Ah, those foreign dictators. Such an annoyance they are, a thorn in the flesh of foreign policy. Of course, for their own people, they’re rather more than an annoyance. And when you have a person who lost an election but would not concede, deciding instead to invalidate votes from the regions that most strongly supported his opponent, with the inevitable violence and oppression following, well, he’s not just a bogeyman.
Meanwhile, the opponent, accepting victory, has taken the oath of office. But the defeated dictator has also taken the oath of office. Ah, full stop! How can you have two oaths of office articulated in two different places at the same time? It would be like saying, perhaps, /g/ and /b/ at the same time.
Except, of course, you can say /g/ and /b/ at the same time, and without competing claims. What are a couple of words wherein we do just that? Well, “what are a” (Ouattara) is paired with one of them: Gbagbo. Alassane Ouattara, you see, is the victor in Côte d’Ivoire, and Laurent Gbagbo the man who won’t hand over power. OK, yes, Gbagbo is not an English word, and many people seem to think they can’t say that opening /gb/. But of course they can, just as surely as they can say the middle /gb/. Or as surely as they can say a word that one could apply to Gbagbo: bugbear.
You may object that the /g/ and /b/ in bugbear are not being said at the same time. But actually they often are, even by Anglophones. Try this: say bugbugbugbugbugbug… You will probably find that your lips and the back of your tongue are coming to be closed at about the same time and to release at about the same time, so that as your jaw lowers there’s a sort of suction effect vaguely like the one you use to drink from a straw. So certainly you can say both /gb/ coarticulations in Gbagbo if you want.
But unaccustomed foreign consonant clusters are bugbears for most Anglophones – and speakers of other languages, too; English has in fact many consonant clusters that are simply impossible in other languages, and so loans from English get simplified as readily as loans to English do (sometimes by deletion, as in English strand becoming Finnish ranta; sometimes by insertion of vowels, perhaps along with alteration of consonants not used in the borrowing language, as in Japanese beisuboru “baseball” and Hawai’ian Kalikimaka “Christmas”).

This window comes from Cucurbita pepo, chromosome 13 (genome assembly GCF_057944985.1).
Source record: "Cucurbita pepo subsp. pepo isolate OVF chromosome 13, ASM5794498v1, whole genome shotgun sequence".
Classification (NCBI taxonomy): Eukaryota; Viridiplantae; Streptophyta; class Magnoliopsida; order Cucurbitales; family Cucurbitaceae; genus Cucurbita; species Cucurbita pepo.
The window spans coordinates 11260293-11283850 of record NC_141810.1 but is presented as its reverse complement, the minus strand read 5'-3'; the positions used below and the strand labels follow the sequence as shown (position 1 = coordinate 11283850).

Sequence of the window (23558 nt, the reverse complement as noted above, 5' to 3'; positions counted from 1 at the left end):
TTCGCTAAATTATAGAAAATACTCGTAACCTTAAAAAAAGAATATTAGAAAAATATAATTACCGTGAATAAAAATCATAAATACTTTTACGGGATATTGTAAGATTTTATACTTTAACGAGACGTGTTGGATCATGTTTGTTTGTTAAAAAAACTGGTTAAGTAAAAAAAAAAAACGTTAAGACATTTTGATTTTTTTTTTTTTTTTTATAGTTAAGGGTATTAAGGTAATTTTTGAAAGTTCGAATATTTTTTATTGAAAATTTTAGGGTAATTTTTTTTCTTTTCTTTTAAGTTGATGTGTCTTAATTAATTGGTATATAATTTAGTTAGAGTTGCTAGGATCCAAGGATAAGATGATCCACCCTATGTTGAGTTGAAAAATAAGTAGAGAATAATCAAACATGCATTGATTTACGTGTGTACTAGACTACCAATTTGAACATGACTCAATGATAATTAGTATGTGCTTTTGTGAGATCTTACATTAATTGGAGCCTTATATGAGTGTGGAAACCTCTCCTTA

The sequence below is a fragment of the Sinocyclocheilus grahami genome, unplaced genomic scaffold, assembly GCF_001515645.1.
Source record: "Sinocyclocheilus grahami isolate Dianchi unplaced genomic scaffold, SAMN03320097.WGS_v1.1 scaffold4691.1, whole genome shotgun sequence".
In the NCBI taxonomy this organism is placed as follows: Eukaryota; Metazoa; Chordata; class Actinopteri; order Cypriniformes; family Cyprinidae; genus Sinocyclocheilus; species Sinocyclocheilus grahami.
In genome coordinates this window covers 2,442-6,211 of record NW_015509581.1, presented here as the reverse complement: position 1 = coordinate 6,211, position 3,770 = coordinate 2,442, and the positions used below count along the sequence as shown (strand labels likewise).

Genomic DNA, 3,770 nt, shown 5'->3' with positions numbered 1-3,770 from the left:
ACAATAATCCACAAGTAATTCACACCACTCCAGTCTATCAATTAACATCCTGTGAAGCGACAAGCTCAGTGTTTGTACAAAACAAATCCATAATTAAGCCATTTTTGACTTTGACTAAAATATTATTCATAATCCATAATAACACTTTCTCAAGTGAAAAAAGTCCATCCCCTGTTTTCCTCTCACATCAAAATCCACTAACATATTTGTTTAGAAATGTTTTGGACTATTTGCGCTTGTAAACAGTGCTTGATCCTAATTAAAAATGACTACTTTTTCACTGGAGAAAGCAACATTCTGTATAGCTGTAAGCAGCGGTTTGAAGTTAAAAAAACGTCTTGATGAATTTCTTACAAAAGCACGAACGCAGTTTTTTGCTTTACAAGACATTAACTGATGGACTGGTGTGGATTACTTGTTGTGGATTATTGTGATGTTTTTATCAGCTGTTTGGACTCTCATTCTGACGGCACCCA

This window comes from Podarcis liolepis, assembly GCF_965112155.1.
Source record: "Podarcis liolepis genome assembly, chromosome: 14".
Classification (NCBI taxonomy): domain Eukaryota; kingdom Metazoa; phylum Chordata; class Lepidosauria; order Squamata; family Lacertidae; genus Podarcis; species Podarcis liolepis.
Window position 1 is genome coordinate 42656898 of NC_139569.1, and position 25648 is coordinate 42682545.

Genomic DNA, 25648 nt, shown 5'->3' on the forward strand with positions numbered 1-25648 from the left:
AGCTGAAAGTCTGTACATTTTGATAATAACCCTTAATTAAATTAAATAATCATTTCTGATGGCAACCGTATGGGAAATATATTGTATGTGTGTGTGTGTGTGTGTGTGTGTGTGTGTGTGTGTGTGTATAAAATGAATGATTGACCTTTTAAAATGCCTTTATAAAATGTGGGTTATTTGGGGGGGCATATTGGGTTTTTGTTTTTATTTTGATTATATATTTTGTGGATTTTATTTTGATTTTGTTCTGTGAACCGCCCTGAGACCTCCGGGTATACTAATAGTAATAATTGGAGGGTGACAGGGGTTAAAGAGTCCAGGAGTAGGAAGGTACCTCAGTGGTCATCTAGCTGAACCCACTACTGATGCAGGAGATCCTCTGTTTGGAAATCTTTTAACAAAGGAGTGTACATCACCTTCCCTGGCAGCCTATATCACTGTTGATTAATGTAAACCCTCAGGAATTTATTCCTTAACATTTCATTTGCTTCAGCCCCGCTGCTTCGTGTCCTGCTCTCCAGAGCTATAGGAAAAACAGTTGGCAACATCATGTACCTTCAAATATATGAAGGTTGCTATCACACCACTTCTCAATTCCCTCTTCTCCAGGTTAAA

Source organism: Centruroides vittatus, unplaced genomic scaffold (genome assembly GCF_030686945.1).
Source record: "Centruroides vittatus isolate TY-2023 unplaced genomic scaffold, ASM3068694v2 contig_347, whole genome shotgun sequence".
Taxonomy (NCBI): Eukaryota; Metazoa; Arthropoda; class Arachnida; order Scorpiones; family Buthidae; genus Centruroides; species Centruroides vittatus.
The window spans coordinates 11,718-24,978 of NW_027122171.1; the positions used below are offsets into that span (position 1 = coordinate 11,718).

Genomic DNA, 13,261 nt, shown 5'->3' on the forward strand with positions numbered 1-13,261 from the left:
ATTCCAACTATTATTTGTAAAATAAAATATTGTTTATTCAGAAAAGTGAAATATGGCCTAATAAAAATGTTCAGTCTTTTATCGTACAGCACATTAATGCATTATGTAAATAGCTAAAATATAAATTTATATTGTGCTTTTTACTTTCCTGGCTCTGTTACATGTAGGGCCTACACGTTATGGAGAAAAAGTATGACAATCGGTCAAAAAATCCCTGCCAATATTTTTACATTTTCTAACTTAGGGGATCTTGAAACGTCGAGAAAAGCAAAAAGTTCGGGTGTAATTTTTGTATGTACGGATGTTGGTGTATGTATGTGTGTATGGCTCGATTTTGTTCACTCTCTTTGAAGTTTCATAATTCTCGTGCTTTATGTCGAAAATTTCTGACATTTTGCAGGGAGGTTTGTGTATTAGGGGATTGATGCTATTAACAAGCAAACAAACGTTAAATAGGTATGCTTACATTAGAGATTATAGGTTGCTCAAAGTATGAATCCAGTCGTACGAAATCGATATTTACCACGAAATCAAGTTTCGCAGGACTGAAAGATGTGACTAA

But is it fair to lump consonant clusters in with despots? Can one word bear such a range, or does that bug you too much? Well, bugbear has over time undergone a weakening. It was originally an object of dread – a hobgoblin (hobgoblin – there’s another possible coarticulation!), apparently at first in the form of that feared animal, a bear (so yes, the bear means the critter). The bug is from Welsh bwg “ghost” and may or may not be the origin of bug “insect”. It also plays peak-a-boo in bugaboo.
Now, of course, an imaginary hobgoblin is an object of needless dread. But as bugbear weakened in terror power it strengthened in reality, so that now bugbear often refers to a very real and persistent annoyance – a thorn in the flesh, one might say, or even a bête noire. Which is what foreign dictators may seem to be in foreign policy terms, about as embêtant as an unexpected coarticulation. But for the citizens of their countries who want them to bug off, they can be much more of a big bad bane.
Thanks to Marie-Lynn Hammond for suggesting bugbear.